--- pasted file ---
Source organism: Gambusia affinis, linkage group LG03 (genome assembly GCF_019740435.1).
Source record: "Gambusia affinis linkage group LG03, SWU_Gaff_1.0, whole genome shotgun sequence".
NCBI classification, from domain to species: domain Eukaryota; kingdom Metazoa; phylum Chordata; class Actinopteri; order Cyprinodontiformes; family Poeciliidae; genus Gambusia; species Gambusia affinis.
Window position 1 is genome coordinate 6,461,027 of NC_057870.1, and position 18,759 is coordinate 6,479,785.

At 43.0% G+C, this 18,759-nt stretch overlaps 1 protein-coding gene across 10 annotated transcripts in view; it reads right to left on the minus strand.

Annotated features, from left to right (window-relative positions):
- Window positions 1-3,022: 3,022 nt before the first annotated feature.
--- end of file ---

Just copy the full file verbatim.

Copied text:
Source organism: Gambusia affinis, linkage group LG03 (genome assembly GCF_019740435.1).
Source record: "Gambusia affinis linkage group LG03, SWU_Gaff_1.0, whole genome shotgun sequence".
NCBI classification, from domain to species: domain Eukaryota; kingdom Metazoa; phylum Chordata; class Actinopteri; order Cyprinodontiformes; family Poeciliidae; genus Gambusia; species Gambusia affinis.
Window position 1 is genome coordinate 6,461,027 of NC_057870.1, and position 18,759 is coordinate 6,479,785.

At 43.0% G+C, this 18,759-nt stretch overlaps 1 protein-coding gene across 10 annotated transcripts in view; it reads right to left on the minus strand.

Annotated features, from left to right (window-relative positions):
- Window positions 1-3,022: 3,022 nt before the first annotated feature.